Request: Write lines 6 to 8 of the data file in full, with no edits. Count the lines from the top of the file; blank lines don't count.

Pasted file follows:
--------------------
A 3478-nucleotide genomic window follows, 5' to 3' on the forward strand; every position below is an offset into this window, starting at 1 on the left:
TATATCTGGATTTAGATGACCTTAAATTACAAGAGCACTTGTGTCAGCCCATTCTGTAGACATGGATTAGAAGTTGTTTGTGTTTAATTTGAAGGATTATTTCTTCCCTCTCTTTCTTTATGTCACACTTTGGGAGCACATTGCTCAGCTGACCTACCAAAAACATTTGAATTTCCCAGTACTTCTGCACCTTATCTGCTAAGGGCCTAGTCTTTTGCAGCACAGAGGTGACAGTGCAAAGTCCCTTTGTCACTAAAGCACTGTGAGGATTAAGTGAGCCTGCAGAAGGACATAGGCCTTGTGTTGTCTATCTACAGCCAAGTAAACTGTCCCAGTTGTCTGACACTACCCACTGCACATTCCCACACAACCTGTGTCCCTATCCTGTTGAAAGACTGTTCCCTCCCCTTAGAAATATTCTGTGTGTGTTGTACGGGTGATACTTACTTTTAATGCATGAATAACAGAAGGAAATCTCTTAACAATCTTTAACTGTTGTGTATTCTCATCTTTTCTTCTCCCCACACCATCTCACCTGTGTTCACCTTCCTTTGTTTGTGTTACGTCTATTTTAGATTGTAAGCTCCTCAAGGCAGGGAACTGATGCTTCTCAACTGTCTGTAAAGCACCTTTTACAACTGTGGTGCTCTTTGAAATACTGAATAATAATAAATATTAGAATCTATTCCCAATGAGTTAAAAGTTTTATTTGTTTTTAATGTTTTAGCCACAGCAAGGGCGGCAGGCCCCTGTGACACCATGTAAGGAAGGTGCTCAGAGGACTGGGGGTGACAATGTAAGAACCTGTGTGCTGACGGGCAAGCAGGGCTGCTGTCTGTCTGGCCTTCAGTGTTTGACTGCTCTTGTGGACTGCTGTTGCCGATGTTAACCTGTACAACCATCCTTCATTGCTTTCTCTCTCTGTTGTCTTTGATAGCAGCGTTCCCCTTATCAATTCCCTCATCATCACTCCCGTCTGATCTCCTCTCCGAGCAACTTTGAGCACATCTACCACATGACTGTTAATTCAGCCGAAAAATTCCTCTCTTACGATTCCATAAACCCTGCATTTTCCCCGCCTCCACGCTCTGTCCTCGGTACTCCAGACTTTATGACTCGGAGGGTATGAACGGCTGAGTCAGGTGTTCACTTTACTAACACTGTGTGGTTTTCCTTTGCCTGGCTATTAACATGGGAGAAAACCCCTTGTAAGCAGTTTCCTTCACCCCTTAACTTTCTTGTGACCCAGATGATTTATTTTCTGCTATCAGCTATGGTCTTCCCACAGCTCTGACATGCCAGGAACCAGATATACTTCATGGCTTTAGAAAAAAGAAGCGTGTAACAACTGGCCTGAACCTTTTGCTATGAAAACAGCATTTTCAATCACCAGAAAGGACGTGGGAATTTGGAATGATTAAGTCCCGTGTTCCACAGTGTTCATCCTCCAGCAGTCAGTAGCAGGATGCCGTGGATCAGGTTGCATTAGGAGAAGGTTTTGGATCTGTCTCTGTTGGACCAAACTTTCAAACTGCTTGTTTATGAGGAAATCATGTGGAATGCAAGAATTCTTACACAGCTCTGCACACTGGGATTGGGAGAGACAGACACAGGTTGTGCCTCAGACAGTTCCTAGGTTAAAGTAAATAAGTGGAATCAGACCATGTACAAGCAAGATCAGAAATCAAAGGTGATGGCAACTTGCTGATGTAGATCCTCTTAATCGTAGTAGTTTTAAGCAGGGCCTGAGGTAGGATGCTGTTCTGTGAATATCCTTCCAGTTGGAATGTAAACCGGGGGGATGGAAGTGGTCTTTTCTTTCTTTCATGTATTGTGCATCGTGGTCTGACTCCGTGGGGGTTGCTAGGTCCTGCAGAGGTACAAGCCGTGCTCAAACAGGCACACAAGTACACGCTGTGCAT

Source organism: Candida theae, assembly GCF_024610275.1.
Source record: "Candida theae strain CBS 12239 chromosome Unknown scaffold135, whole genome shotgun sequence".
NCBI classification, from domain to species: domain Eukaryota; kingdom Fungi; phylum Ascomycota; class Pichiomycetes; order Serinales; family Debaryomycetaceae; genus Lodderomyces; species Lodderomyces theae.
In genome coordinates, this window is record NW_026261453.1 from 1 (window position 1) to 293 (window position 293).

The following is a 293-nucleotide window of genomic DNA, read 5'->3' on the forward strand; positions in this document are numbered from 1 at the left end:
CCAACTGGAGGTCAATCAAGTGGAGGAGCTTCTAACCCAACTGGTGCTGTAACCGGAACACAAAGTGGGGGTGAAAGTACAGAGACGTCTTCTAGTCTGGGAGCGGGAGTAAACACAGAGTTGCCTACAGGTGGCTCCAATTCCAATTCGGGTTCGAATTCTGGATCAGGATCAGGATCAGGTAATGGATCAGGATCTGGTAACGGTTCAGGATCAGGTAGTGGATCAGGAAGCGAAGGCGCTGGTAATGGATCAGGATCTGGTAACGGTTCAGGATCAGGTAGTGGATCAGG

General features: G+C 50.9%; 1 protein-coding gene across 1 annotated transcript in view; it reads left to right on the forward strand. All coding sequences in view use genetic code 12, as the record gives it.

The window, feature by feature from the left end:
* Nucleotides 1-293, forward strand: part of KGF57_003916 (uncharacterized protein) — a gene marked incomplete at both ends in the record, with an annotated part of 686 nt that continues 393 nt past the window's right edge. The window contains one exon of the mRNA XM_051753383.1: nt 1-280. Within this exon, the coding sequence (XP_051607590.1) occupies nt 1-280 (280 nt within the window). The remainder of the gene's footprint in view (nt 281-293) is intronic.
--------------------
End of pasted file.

In genome coordinates, this window is record NW_026261453.1 from 1 (window position 1) to 293 (window position 293).

The following is a 293-nucleotide window of genomic DNA, read 5'->3' on the forward strand; positions in this document are numbered from 1 at the left end:
CCAACTGGAGGTCAATCAAGTGGAGGAGCTTCTAACCCAACTGGTGCTGTAACCGGAACACAAAGTGGGGGTGAAAGTACAGAGACGTCTTCTAGTCTGGGAGCGGGAGTAAACACAGAGTTGCCTACAGGTGGCTCCAATTCCAATTCGGGTTCGAATTCTGGATCAGGATCAGGATCAGGTAATGGATCAGGATCTGGTAACGGTTCAGGATCAGGTAGTGGATCAGGAAGCGAAGGCGCTGGTAATGGATCAGGATCTGGTAACGGTTCAGGATCAGGTAGTGGATCAGG